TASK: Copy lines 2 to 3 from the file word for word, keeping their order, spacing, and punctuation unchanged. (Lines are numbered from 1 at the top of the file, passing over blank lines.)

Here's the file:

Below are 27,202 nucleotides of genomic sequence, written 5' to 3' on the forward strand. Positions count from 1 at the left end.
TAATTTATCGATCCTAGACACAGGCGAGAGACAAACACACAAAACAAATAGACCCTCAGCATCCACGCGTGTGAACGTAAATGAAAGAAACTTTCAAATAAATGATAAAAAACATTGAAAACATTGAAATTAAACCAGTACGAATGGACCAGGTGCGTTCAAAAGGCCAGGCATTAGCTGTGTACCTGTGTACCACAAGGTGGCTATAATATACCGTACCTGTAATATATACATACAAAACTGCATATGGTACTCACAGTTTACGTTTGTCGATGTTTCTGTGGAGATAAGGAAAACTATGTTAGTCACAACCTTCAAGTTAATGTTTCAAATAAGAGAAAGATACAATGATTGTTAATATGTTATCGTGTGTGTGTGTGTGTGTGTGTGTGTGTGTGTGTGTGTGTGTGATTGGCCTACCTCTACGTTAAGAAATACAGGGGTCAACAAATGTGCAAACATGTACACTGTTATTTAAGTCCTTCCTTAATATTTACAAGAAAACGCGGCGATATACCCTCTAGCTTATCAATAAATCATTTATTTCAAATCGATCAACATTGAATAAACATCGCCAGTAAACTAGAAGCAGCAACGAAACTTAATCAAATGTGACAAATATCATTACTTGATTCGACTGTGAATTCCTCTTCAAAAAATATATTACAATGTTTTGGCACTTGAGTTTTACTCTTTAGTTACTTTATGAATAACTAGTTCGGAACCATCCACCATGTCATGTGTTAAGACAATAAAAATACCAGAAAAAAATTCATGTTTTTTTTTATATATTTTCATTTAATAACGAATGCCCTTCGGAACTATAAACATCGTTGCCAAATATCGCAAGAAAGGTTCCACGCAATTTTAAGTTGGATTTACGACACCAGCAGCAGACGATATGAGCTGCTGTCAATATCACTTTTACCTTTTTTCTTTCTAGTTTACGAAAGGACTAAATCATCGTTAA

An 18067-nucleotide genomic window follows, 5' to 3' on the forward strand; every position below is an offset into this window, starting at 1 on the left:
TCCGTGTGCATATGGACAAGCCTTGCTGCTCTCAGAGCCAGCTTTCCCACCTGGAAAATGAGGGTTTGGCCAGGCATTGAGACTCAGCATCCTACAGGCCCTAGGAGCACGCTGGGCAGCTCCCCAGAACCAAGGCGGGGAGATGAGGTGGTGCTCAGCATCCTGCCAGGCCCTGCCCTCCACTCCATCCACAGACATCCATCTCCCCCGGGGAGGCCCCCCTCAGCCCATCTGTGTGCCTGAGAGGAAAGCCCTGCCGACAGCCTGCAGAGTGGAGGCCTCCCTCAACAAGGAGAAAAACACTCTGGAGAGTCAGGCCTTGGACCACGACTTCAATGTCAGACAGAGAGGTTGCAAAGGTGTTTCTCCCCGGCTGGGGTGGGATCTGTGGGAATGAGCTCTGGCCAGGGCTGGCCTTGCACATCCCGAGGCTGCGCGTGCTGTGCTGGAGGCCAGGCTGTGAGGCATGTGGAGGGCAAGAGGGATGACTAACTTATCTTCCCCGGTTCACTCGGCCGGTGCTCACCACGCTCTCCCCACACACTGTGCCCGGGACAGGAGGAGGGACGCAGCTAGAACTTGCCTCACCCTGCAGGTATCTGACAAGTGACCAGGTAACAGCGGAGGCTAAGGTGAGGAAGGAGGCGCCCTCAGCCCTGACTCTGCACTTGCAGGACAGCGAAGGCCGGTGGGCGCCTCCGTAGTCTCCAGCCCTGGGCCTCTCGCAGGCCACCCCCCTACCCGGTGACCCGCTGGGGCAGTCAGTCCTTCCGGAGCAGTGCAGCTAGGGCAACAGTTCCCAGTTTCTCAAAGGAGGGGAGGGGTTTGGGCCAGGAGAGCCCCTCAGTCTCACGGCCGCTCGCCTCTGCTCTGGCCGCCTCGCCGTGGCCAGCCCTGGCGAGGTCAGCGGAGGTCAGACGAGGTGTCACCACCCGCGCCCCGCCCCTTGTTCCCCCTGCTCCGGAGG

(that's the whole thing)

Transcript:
TAATTTATCGATCCTAGACACAGGCGAGAGACAAACACACAAAACAAATAGACCCTCAGCATCCACGCGTGTGAACGTAAATGAAAGAAACTTTCAAATAAATGATAAAAAACATTGAAAACATTGAAATTAAACCAGTACGAATGGACCAGGTGCGTTCAAAAGGCCAGGCATTAGCTGTGTACCTGTGTACCACAAGGTGGCTATAATATACCGTACCTGTAATATATACATACAAAACTGCATATGGTACTCACAGTTTACGTTTGTCGATGTTTCTGTGGAGATAAGGAAAACTATGTTAGTCACAACCTTCAAGTTAATGTTTCAAATAAGAGAAAGATACAATGATTGTTAATATGTTATCGTGTGTGTGTGTGTGTGTGTGTGTGTGTGTGTGTGTGTGTGTGATTGGCCTACCTCTACGTTAAGAAATACAGGGGTCAACAAATGTGCAAACATGTACACTGTTATTTAAGTCCTTCCTTAATATTTACAAGAAAACGCGGCGATATACCCTCTAGCTTATCAATAAATCATTTATTTCAAATCGATCAACATTGAATAAACATCGCCAGTAAACTAGAAGCAGCAACGAAACTTAATCAAATGTGACAAATATCATTACTTGATTCGACTGTGAATTCCTCTTCAAAAAATATATTACAATGTTTTGGCACTTGAGTTTTACTCTTTAGTTACTTTATGAATAACTAGTTCGGAACCATCCACCATGTCATGTGTTAAGACAATAAAAATACCAGAAAAAAATTCATGTTTTTTTTTATATATTTTCATTTAATAACGAATGCCCTTCGGAACTATAAACATCGTTGCCAAATATCGCAAGAAAGGTTCCACGCAATTTTAAGTTGGATTTACGACACCAGCAGCAGACGATATGAGCTGCTGTCAATATCACTTTTACCTTTTTTCTTTCTAGTTTACGAAAGGACTAAATCATCGTTAA

An 18067-nucleotide genomic window follows, 5' to 3' on the forward strand; every position below is an offset into this window, starting at 1 on the left: